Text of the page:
I know yoga helps me relax and so many others say the same. But sometimes it is nice to read objective evidence that doing a little yoga when we can really does help.
Last month, scientists published research in the journal Archives of Women’s Mental Health showing that yoga can help alleviate depression in pregnant women. And in an upcoming issue of the journal Sleep Medicine Reviews, researchers reviewed the benefits of activities that involve meditation, including tai chi and yoga. Such activities help improve the quality of life of people suffering depression, and lead to a better sleep, they found.
Scientists have also studied how yoga affects the physiology of the body. I studied physiology at university, as part of my degree in biology, and I’ve always enjoyed knowing more about how our bodies actually work.
What’s fascinating about this research is they examined how yoga can affect the physiology of our brains and nervous systems, and our moods as a result.
The conclusions are that yoga can help make things better.
The researchers are based at the Institute of Neuroscience and Physiology at the University of Gothenburg, in Sweden. And the Department of Psychiatry and Behavioral Science at the University of Texas Health Science Center in the US. The study was published late last year in the Journal of Psychiatric Research, and reviewed 24 earlier studies, each of which used randomised clinical trials to best evaluate the true impact of yoga.
It is the first study to systematically review all the good quality research done so far into the effects of yoga on our moods and brains. Read the abstract – it’s serious stuff.
The main conclusions of the paper couldn’t be a better:
- Yoga can trigger metabolic changes in the brain (for the better!)
- Yoga decreases blood pressure and heart rate, and the expression of the hormone cortisol (higher rates of cortisol are linked to higher rates of stress).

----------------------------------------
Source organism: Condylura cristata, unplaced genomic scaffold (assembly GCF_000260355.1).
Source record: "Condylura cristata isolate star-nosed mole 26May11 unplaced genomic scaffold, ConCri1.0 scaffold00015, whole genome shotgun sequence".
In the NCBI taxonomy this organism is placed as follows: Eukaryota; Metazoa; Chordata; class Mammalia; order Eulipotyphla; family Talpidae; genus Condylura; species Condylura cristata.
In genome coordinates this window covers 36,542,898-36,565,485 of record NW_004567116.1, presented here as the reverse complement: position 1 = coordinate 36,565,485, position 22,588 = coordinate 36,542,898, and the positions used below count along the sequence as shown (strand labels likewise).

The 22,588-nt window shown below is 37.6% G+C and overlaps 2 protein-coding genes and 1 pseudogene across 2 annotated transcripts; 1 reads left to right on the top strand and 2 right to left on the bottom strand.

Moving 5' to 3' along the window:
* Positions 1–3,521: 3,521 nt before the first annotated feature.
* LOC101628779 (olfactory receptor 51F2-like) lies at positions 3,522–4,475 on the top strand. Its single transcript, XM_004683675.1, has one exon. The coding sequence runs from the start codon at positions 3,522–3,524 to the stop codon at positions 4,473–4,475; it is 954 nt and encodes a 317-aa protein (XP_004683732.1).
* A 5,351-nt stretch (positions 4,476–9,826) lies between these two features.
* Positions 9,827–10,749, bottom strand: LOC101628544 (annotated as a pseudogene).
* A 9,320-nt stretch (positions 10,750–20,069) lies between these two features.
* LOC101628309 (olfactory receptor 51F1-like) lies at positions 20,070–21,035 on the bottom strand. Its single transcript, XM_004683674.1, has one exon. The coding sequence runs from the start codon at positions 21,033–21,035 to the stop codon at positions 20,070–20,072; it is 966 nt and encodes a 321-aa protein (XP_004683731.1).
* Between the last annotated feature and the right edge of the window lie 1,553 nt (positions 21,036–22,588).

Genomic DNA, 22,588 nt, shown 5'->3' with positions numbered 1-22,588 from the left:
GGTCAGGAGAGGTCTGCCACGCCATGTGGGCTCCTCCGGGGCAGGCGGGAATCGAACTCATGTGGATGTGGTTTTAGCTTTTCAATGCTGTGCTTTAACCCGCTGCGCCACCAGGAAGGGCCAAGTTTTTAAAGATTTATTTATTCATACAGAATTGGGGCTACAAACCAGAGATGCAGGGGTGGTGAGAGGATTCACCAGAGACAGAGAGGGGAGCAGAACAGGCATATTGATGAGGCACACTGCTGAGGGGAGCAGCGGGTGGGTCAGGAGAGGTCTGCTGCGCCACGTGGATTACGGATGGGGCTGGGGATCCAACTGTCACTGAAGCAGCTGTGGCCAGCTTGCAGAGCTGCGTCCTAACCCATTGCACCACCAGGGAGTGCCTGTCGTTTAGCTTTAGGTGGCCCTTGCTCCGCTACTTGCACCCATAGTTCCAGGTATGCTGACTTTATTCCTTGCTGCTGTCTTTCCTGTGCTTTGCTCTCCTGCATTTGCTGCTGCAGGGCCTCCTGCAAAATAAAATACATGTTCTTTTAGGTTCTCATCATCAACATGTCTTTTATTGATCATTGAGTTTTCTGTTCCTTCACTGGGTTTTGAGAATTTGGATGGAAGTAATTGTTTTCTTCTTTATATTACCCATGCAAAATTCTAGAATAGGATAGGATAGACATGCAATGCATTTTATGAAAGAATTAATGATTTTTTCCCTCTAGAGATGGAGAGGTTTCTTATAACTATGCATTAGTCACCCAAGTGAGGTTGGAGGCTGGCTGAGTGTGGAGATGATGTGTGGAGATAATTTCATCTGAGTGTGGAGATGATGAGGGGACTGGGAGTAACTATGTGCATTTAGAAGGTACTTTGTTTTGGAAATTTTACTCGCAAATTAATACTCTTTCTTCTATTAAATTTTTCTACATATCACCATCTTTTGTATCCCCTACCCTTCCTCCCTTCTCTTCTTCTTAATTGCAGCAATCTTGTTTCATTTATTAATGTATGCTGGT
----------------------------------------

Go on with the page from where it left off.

Overall, the study finds encouraging evidence that yoga can help our bodies better regulate our nervous systems and the production of certain hormones. That may in turn help decrease the symptoms of depression and anxiety.
Most women in the studies did some yoga for 20 to 90 minutes a session, from anywhere between once and six times a week. So you can do a little or a lot, it’s up to you. You still get the benefits.
There is still relatively little objective research into the effects of yoga on our brains, and the scientists in this study say more needs to be done. But right now it’s all we’ve got to go on and the conclusions so far are brilliant.
We also know that depression and anxiety are the leading cause of adult disability around the world (according to a 2013 study published in the country’s leading medical journal, The Lancet).
Other studies indicate that yoga might be as effective in the treatment of anxiety and depressive disorders as prescribed medications.
So if you are feeling stressed, get anxious, or suffer from depression, there is evidence that practicing yoga can help. It may not be a cure, or work for everyone, but even doing just a few simple yoga moves each day, or a few times a week, might just make a difference.
What’s more, it’s fun, a good excuse to briefly shut out the world, and bag a bit of you time.